The current carrying capacity of wire and cable is determined by (1) the heat produced due to conductor resistance, (2) the high temperature limit of the insulation used, and (3) the surroundings of the wire to the degree it traps heat in the insulator (everything such as insulation thickness, conduit, proximity to a hot roof, etc.). Items (1) and (2) are characteristics of the wire. Item (3) is a characteristic of both the wire and the installation.
Even though the wires within NM-B cable are THHN wire and have insulation rated for 90 degrees C, many versions of the code, including 2011 NEC Section 334-80, limit ampacity of non-metalic cables such as NM-B to no more than that permitted with an insulation rated for 60 degrees C (probably due to heat retention by the thick outer PVC jacket, although they do not explicitly say that is the reason):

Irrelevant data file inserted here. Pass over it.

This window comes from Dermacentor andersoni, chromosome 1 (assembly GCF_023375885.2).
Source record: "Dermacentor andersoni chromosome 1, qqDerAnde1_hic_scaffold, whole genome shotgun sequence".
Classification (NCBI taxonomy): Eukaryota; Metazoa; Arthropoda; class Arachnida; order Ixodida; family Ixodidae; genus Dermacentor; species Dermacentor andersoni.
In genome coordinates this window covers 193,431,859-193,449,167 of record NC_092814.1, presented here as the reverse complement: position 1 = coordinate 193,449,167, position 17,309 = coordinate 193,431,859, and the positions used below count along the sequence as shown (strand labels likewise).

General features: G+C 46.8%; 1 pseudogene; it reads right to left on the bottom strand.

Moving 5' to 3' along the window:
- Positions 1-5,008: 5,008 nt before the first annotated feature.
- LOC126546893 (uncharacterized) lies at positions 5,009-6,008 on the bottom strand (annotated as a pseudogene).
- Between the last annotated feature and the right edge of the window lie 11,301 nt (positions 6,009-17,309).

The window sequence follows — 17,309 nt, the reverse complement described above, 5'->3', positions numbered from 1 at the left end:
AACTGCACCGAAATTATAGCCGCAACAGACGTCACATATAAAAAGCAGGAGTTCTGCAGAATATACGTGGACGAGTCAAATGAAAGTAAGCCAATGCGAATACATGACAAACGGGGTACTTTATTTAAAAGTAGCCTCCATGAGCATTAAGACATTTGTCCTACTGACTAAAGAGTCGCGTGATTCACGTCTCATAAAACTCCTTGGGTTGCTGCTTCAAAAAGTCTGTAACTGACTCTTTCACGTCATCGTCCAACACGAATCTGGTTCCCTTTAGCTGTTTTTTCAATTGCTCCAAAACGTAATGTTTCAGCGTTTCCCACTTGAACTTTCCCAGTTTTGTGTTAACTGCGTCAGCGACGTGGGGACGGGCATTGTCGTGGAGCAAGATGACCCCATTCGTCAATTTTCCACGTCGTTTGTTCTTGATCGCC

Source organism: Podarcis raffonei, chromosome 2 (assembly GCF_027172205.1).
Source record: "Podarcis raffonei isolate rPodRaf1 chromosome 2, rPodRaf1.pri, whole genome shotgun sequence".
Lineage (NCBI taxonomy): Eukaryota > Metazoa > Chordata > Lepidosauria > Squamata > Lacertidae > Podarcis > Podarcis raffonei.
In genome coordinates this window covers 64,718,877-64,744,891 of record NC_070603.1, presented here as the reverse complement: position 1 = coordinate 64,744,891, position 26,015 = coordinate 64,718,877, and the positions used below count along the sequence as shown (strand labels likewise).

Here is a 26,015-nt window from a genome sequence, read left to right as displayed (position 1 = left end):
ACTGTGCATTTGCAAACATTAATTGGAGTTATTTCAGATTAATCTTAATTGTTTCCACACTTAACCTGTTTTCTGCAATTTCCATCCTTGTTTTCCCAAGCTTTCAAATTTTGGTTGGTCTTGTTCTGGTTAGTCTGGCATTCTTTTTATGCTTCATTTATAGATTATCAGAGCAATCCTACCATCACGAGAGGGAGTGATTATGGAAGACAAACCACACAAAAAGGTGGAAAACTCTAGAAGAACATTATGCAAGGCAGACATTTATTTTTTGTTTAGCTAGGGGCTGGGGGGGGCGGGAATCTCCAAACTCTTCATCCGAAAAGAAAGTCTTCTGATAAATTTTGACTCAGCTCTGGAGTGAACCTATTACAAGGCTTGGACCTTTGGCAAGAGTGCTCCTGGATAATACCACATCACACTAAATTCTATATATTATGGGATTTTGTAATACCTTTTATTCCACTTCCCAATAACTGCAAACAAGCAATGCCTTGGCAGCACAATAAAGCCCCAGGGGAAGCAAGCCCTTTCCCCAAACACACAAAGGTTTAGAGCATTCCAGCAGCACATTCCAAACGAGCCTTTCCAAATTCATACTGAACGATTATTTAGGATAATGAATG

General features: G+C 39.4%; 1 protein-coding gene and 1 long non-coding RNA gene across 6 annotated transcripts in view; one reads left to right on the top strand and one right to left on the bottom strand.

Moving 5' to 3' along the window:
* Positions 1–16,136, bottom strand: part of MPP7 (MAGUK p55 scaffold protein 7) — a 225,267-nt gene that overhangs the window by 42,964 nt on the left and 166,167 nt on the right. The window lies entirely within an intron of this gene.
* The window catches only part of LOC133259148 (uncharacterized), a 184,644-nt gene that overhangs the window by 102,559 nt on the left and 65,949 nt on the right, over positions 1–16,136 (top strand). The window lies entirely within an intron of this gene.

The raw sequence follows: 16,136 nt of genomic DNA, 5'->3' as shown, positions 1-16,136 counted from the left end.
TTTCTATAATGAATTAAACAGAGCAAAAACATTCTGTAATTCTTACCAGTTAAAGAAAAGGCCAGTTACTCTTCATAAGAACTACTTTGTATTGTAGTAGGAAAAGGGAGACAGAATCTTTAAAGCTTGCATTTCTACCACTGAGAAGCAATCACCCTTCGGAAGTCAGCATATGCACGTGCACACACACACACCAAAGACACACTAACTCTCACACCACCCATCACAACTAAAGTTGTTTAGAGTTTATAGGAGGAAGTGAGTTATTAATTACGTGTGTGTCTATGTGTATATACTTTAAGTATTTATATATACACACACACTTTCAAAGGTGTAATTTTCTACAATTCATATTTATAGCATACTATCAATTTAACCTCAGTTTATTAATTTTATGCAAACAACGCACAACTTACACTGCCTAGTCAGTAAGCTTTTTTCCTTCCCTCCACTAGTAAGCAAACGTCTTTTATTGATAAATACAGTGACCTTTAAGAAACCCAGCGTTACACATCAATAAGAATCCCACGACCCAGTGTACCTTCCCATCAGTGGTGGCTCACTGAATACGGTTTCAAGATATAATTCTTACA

334.80 Ampacity. The ampacity of Types NM, NMC, and NMS cable shall be determined in accordance with 310.15. The allowable ampacity shall not
exceed that of a 60°C (140°F) rated conductor. The 90°C (194°F) rating
shall be permitted to be used for ampacity adjustment and correction
calculations, provided the final derated ampacity does not exceed that
of a 60°C (140°F) rated conductor. The ampacity of Types NM, NMC, and
NMS cable installed in cable tray shall be determined in accordance
The code goes on to explicitly describe how the cable must additionally be de-rated for the installation (multiple cables in one conduit, multiple adjacent cables in an insulated wall, etc, etc.)
The differences in ampacity are all about the effect of heat on the insulation. Regarding multiple ampacities for a single wire type, there is always an asterisk somewhere describing the particular instance where the wire is to be used and which ampacity is applicable in that case.